Friday, October 07, 2005

Ol' Virginy

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Last night I got a chance to watch Matewan (Pronounced seemingly Mayt wan). As the synopsis says, a film about a Miners' strike in 1920's Wester Virginia, in Mingo County. I seem to recall a certain Ingrate raving about this film, and justly so.

It is, I think, a many layered film, wherein the Preacher boy's line draw your own conclusions is applicable. Yes, the Brady Agency men are depiicted as unrelenting despicable (except the greenhorn spared at the end), but even that is given life and they don't strike as pure charicature - the story of the trench seems to carry some pain as well as gratuitous pleasure.

The miners have a common indentity and meaning that holds them together against all outsiders - mine owners, negroes, Italians or unions. So much so common for strike movies.

What I think is significant that had it been a British strike movie, it would have ended with miners winning and going on to build the Labour party. In this film, though, the strike breaks down into a gun battle - a splandidly and clearly self-consciously western style shoot out, beautifully shot.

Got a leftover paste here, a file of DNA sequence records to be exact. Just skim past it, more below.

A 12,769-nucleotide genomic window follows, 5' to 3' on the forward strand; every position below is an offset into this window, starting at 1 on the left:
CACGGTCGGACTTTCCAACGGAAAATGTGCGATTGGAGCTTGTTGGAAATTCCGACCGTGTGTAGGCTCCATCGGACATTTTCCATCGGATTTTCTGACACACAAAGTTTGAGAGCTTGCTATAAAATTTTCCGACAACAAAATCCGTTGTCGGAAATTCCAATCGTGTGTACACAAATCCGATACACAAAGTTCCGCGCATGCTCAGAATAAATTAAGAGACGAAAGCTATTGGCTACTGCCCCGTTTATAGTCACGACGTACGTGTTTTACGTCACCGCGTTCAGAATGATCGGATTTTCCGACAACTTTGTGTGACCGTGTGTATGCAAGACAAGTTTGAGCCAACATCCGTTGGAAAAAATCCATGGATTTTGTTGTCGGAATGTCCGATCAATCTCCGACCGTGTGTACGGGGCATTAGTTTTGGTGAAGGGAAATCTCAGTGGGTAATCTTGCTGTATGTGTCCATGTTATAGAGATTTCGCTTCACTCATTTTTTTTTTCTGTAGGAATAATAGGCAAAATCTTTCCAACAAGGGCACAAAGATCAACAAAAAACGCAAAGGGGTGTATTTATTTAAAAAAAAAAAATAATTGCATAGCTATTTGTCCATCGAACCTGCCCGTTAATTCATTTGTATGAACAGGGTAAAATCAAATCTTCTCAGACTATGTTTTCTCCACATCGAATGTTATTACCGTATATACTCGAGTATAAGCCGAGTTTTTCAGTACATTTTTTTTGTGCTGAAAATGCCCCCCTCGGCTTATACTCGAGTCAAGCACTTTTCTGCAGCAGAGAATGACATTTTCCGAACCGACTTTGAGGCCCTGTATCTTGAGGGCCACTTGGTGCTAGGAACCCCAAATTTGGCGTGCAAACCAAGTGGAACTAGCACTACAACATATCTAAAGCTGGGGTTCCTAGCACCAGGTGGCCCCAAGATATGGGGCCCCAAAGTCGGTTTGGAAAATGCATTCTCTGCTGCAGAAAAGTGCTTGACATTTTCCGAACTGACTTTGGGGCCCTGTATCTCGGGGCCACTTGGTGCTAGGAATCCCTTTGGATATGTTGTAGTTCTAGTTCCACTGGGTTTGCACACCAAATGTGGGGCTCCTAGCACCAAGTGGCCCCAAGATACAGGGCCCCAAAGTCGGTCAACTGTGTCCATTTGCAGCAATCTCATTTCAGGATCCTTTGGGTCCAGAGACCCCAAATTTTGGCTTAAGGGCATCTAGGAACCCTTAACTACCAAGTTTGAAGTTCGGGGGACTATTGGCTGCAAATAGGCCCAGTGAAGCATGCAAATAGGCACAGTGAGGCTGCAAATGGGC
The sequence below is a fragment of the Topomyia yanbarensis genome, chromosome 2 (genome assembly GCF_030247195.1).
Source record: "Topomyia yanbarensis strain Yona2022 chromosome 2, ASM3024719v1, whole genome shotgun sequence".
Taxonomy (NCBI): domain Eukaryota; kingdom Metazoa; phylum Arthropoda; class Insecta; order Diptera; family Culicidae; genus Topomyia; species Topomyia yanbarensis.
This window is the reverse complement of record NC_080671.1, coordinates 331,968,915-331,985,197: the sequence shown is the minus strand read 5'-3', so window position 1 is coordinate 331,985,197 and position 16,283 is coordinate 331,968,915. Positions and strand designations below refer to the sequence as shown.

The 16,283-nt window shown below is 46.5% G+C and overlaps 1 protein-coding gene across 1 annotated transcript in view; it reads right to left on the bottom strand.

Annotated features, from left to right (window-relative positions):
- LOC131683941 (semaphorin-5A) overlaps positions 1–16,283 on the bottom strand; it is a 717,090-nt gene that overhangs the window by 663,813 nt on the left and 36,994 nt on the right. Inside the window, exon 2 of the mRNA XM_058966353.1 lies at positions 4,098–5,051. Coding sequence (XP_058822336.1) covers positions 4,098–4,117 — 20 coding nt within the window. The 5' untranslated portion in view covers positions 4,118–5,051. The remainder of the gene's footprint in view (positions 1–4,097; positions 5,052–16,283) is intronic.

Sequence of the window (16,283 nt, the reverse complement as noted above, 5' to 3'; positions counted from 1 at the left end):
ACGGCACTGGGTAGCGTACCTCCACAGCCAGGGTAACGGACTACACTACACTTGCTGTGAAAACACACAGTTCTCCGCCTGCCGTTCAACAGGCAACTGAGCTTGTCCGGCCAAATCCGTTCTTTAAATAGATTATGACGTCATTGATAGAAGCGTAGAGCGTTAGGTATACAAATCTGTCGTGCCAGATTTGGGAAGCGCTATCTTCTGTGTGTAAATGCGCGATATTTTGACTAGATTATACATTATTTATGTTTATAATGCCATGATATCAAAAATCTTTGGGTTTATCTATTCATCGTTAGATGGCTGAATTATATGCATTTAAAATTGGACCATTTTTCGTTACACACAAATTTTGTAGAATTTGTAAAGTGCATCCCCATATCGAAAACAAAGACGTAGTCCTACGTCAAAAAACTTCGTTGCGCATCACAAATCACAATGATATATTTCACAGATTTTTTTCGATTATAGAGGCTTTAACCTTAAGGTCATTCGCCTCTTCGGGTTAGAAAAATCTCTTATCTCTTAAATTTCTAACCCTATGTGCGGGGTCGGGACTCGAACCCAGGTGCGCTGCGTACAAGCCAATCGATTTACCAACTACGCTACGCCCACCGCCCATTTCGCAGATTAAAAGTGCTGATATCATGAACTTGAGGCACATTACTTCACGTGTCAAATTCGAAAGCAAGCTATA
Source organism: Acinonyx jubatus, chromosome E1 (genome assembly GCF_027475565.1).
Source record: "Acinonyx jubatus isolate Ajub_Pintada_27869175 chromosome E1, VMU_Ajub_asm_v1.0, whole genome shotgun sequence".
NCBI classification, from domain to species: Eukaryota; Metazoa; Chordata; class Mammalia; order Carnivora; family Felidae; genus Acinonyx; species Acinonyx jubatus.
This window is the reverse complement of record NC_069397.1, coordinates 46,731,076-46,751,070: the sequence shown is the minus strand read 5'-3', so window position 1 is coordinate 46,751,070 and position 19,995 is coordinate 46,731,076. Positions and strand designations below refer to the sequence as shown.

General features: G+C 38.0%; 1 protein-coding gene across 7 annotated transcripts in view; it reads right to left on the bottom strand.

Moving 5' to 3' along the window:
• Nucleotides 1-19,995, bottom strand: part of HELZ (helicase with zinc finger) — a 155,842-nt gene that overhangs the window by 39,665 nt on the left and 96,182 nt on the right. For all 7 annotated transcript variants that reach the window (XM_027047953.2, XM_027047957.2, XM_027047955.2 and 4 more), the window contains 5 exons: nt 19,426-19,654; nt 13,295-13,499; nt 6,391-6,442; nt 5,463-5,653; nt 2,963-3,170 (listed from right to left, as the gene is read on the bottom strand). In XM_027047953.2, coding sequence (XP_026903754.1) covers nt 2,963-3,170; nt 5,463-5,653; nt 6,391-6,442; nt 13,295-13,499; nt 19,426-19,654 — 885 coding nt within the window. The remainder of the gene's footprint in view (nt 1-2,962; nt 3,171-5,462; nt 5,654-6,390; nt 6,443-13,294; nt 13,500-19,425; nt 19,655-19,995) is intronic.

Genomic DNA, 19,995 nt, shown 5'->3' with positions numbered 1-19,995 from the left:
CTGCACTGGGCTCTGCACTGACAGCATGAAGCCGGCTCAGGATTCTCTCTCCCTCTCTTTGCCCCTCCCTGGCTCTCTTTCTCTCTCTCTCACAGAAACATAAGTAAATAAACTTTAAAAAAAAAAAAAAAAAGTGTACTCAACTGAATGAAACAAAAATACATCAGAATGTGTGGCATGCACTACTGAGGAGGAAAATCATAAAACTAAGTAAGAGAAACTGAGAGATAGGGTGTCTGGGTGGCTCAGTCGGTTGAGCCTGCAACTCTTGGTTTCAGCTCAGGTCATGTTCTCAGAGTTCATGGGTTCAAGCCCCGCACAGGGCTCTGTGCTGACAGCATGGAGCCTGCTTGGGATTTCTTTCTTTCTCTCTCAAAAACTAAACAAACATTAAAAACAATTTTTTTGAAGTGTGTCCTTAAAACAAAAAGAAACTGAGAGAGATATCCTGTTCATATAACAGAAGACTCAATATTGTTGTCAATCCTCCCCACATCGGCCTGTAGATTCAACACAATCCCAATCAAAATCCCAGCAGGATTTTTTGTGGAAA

It seems the gun wielding hillbillies who make a brief appearance are included as a sort of spirit of America, the underlying consciousness of a few men and their guns standing up for themselves, that foreshadows the eventual ending of the film.

John Sayles seems dedicated to producing films about America beyond California and New York, and I think this one succeeds. Definitely worth seeing, if only for the haunting singing.

p.s. please follow the links to get some of the history of the story, it's worth knowing. There is power in a union.

2 Comments:

Blogger John said...

And of course it features the marvelous Will Oldham, aka Bonnie Prince Billy, he of Palace Music.

4:19 PM  
Blogger wsp-pdx said...

A couple of observations from an american comrade...

A number of my UK friends have found the Bladwin-Felts (union busters) agents as played over the top. Most of us yanks find it completely believable. That's how they were.

The organizer's character's pre-Matewan experiences are taken almost verbaitum from the IWW's cartoonist/songwriter Ralph Chaplin's autobiography "Wobbly".

For us (and I've see this many times in groups of people) the focus always comes back to the unity of all the workers despite race/place of origin, etc. and possibilities found there. But that has always been a funfdimental issue in american social life.

3:50 AM  

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